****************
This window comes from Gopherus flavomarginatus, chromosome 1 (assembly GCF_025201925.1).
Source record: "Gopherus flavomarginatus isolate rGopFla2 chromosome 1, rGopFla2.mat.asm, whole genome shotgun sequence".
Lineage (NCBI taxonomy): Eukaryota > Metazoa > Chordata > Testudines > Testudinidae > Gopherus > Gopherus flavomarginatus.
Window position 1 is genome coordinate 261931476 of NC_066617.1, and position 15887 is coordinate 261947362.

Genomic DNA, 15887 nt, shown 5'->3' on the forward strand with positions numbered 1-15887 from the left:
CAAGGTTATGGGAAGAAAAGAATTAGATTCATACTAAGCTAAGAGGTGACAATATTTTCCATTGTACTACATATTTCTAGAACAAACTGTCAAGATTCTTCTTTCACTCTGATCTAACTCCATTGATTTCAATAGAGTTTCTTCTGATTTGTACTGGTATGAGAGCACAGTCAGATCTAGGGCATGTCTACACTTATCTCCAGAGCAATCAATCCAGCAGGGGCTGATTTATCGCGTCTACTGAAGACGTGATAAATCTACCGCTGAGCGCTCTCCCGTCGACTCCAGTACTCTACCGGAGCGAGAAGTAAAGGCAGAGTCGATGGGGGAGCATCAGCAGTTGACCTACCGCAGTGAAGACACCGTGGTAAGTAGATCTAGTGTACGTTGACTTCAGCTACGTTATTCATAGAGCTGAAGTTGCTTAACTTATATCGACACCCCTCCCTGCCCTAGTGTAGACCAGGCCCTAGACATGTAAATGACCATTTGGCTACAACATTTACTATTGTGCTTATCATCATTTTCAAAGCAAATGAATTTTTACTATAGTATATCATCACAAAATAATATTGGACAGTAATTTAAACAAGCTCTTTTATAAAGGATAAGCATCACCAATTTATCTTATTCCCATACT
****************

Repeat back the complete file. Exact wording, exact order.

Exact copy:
This window comes from Gopherus flavomarginatus, chromosome 1 (assembly GCF_025201925.1).
Source record: "Gopherus flavomarginatus isolate rGopFla2 chromosome 1, rGopFla2.mat.asm, whole genome shotgun sequence".
Lineage (NCBI taxonomy): Eukaryota > Metazoa > Chordata > Testudines > Testudinidae > Gopherus > Gopherus flavomarginatus.
Window position 1 is genome coordinate 261931476 of NC_066617.1, and position 15887 is coordinate 261947362.

Genomic DNA, 15887 nt, shown 5'->3' on the forward strand with positions numbered 1-15887 from the left:
CAAGGTTATGGGAAGAAAAGAATTAGATTCATACTAAGCTAAGAGGTGACAATATTTTCCATTGTACTACATATTTCTAGAACAAACTGTCAAGATTCTTCTTTCACTCTGATCTAACTCCATTGATTTCAATAGAGTTTCTTCTGATTTGTACTGGTATGAGAGCACAGTCAGATCTAGGGCATGTCTACACTTATCTCCAGAGCAATCAATCCAGCAGGGGCTGATTTATCGCGTCTACTGAAGACGTGATAAATCTACCGCTGAGCGCTCTCCCGTCGACTCCAGTACTCTACCGGAGCGAGAAGTAAAGGCAGAGTCGATGGGGGAGCATCAGCAGTTGACCTACCGCAGTGAAGACACCGTGGTAAGTAGATCTAGTGTACGTTGACTTCAGCTACGTTATTCATAGAGCTGAAGTTGCTTAACTTATATCGACACCCCTCCCTGCCCTAGTGTAGACCAGGCCCTAGACATGTAAATGACCATTTGGCTACAACATTTACTATTGTGCTTATCATCATTTTCAAAGCAAATGAATTTTTACTATAGTATATCATCACAAAATAATATTGGACAGTAATTTAAACAAGCTCTTTTATAAAGGATAAGCATCACCAATTTATCTTATTCCCATACT